Art from a distance

Over the last year, there is no doubt that each department at Hope College has been forced to make some major adjustments to the way their courses are taught. Being thrust into an online-only COVID-19 world last spring and continuing to navigate safety protocols on campus has not been a simple task. 

One area of study in particular, however, has faced an entirely unique challenge—how do Hope’s art students continue to create, present, and critique their work in an intimate way in a world where distance is essential? Art students Michaela Bunger (’21) and Kat Henry (’21) share their experience being senior art students in the midst of this chaotic age.

Kathryn Henry
empty light, idle wrinkles, 2020
oil paint on canvas

“The hardest part is having the energy to keep going,” says Bunger, whose medium of choice is sculpture. “All of us are depleted in that energy, whether it’s socially, creatively, or academically. Just having the energy to go in and make [art] is harder right now.” This sentiment is mirrored almost exactly by Henry, who has found her energy to create just as exhausted—even with her favorite medium of oil paint. “It’s hard to focus on being creative and think about something other than the world,” she says.

Finding inspiration in any typical day is a unique process for every artist, and that process has had to face modifications as well. “Whenever I go in to make a piece, I look back to art history to see what has been made before,” says Bunger, describing the dilemma of a world where museums have been virtually inaccessible and art installations scarce. “When you can’t go in and see the work in spaces in person, it makes the creative process harder.”

The lack of these in-person creative spaces has clearly affected more than just the art community of Hope College. Henry shares that “everyone in the world is stressed about this, and the art world is no different. I’ve seen people be more productive because of Covid, but also more stumped.” Bunger adds that “having other people around you that are passionate about the same thing obviously inspires you to be more passionate about what you’re doing,” which is a luxury few people have been able to access in recent months.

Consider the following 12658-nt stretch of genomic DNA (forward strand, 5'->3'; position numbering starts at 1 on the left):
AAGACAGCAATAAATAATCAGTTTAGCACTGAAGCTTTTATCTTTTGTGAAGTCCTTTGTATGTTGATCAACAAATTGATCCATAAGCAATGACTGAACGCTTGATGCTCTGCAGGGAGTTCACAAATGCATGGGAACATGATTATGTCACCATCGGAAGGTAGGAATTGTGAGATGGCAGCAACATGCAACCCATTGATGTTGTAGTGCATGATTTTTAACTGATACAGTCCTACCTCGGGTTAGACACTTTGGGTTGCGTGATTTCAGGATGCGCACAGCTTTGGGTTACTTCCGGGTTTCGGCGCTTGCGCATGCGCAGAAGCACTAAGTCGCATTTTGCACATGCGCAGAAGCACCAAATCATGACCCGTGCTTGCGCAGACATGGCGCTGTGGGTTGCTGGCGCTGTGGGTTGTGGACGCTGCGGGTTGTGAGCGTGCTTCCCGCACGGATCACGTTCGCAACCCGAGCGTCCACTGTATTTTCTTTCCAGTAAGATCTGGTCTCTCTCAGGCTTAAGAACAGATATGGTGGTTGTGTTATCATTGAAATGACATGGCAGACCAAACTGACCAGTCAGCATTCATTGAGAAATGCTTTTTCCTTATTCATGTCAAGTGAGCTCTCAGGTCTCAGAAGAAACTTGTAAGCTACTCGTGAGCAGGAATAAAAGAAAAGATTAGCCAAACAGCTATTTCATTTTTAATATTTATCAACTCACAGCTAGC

Not all facets of creating art have been lost, of course. In Henry’s experience, the isolation of quarantine provided her with a new kind of direction and vision for her work. “I have been focusing on myself a lot more. It brought to light what I am most passionate about,” which she said has led her to a series of oil paintings on nostalgia, memories, and prayer.

Bunger describes the benefit (however frustrating it may be) of documenting work for virtual critiques—something all art students had to learn quickly last spring. “[Documenting work] is a skill that you need to have later on in life, so it’s a good thing we’re learning now. But it is definitely hard, especially as a 3D maker. That’s something you’re supposed to observe from all angles,” she says, “and a lot of times texture is a huge part of my work. Not being able to see those things in fine detail in person has definitely been a huge part that’s been hard to navigate.” 

The difficulty of documenting sculpture is not unique, Bunger clarifies. She explains that taking pictures of drawings, whether they be charcoal or pencil, still distorts the gradient. “So I would say that, no matter what, unless you’re making work digitally, this time has been hard. You just lose a lot in translation.”

Kathryn Henry 
I don’t know where prayers go, 2020
Oil paint on canvas

Even live and in-person, critiquing in-studio classes is not the same experience as it once was. “It’s hard to remember what it was like before masks [in the studio]. We used to be able to all gather around a piece and point out specific things, or share something around the class,” says Henry. She speaks to the fairly universal experience of this season: “It’s hard to connect all at once.”

In addition to adjusting to the learning curve of this year, senior art students are also tasked with the planning and implementation of a senior show later this spring. There will be two shows—one taking place in Depree Art Center from April 16 – May 16, and the other at the Kruizenga Art Museum from April 23 – May 16. The show at the KAM will also feature pieces from the class of 2020 since last year’s senior show was cancelled. 

At the end of the day, Bunger and Henry both expressed their gratitude for the Art Department faculty. “[Our professors] are advocating like crazy for us to be here in person working in the studio,” Bunger says. “We’re all just really grateful for all the work they’ve been doing so we can keep making art and so that people can keep seeing it.”

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